We disagree. A straightforward reading of section 1613(c) (1) does not preclude claimants like Buettner and Hamar from claiming rights under it. In cases involving statutory construction, "our starting point must be the language employed by Congress," Reiter v. Sonotone Corporation, 442 U.S. 330, 337, 99 S. Ct. 2326, 2330, 60 L. Ed. 2d 931 (1979), and we assume "that the legislative purpose is expressed by the ordinary meaning of the words used." Richards v. United States, 369 U.S. 1, 9, 82 S. Ct. 585, 591, 7 L. Ed. 2d 492 (1962). Thus, " [a]bsent a clearly expressed legislative intention to the contrary, that language must ordinarily be regarded as conclusive." Consumer Product Safety Commission v. GTE Sylvania, Inc., 447 U.S. 102, 108, 100 S. Ct. 2051, 2056, 64 L. Ed. 2d 766 (1980). The plain language of ANCSA Sec. 1613(c) (1) requires conveyance of title to the surface estate to anyone occupying the land "as a primary place of residence" on the magic date of December 18, 1971. This section does not exclude Buettner and Hamar because of their permittee status.

Moreover, as permittees, Buettner and Hamar were entitled to occupy the land although it was owned by someone else. One who does not own land but who occupies it is either there with permission or without it. It would be an odd statute indeed which conferred rights to obtain a deed on persons occupying property without permission, but which denied these rights to lawful occupants. Consistent with this view, we recently held in Donnelly v. United States, 841 F.2d 968 (1988), that "trespassers could not take advantage of Sec. 1613(c) (1)." Id. at 975. Also, section 1613(c) (1) does not apply to homesteaders because they are specifically covered by section 1621(b). If trespassers and homesteaders are beyond the reach of section 1613(c) (1), the section must apply to some other class of persons. We hold that permittees such as Buettner and Hamar are within this class. Thus, the district court erred in concluding that because Buettner and Hamar held permits for the occupancy of their lots they were precluded from asserting title claims under ANCSA Sec. 1613(c) (1).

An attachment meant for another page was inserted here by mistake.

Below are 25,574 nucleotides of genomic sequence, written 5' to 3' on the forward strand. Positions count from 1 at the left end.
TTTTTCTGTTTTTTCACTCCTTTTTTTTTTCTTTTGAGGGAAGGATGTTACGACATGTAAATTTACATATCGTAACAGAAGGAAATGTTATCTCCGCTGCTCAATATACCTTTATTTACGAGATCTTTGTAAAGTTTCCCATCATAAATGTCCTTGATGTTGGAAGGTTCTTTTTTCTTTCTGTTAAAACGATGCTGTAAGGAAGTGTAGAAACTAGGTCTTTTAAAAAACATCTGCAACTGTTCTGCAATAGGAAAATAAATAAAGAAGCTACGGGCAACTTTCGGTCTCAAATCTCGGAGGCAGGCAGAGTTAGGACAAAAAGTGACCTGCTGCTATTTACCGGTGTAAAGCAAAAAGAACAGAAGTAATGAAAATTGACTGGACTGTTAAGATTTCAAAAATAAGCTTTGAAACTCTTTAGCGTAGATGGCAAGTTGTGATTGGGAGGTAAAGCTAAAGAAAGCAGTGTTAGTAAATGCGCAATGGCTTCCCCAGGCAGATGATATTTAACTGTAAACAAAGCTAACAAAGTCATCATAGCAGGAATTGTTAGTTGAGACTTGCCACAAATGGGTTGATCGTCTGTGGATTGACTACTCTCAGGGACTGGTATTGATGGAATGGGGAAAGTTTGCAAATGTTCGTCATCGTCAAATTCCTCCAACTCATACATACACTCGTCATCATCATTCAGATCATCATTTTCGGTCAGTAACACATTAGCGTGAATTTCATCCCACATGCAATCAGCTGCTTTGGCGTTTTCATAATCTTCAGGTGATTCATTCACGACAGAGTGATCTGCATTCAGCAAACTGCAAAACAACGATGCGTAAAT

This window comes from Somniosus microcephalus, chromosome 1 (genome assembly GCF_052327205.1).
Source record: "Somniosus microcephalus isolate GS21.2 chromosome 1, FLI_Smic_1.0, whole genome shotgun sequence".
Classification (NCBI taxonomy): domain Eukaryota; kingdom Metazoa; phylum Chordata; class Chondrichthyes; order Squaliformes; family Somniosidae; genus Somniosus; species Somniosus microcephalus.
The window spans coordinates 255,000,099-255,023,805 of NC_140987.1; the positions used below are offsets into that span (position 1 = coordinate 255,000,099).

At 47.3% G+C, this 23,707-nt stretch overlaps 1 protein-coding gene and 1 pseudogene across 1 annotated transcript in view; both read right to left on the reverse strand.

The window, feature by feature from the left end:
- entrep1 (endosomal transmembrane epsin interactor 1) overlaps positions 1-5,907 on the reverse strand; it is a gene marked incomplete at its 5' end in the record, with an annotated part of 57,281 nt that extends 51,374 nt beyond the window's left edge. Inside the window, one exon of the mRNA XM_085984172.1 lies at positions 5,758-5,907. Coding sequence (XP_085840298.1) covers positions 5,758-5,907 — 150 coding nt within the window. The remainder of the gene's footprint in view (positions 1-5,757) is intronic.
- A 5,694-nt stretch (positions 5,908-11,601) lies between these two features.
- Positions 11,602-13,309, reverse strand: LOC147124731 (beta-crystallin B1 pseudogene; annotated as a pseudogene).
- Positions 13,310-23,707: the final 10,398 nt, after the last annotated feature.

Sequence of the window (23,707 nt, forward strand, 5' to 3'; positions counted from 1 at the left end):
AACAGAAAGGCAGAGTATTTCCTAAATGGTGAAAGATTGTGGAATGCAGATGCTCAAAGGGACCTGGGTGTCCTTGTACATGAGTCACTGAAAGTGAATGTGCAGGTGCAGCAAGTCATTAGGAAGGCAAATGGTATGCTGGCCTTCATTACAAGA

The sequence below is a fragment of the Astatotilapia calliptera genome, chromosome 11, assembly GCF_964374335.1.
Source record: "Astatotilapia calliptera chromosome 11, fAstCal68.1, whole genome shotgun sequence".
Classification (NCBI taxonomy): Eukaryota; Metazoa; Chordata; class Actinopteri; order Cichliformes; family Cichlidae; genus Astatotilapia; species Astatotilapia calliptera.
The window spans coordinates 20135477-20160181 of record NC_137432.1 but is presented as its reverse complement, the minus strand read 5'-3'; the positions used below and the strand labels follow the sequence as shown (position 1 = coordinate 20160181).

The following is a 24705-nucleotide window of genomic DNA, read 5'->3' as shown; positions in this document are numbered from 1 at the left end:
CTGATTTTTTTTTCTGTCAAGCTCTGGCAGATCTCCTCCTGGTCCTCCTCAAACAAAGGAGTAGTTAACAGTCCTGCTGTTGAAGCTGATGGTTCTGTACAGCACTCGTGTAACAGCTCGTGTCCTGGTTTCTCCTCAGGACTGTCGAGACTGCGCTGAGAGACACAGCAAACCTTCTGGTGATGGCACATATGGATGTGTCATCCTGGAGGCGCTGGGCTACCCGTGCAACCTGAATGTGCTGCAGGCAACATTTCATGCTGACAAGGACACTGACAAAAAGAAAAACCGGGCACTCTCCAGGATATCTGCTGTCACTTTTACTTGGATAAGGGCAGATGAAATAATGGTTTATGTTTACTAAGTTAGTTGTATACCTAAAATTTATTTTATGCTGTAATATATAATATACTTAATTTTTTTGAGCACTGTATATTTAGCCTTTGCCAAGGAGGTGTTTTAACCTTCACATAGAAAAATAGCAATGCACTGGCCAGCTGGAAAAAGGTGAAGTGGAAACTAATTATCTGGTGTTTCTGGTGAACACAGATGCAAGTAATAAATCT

We discern no inconsistency between this plain reading of section 1613(c) (1) and the provisions of section 1613(g). The latter section applies to lessees, contractees, permittees, and grantees of rights-of-way and easements. It is true that a person with rights under section 1613(g) might also have rights under section 1613(c) (1). On the other hand, persons having rights under section 1613(g) will not necessarily come within the scope of section 1613(c) (1). For example, United States Forest Service special use permit-holders who did not occupy their sites as a primary residence on December 18, 1971, would be protected only by section 1613(g).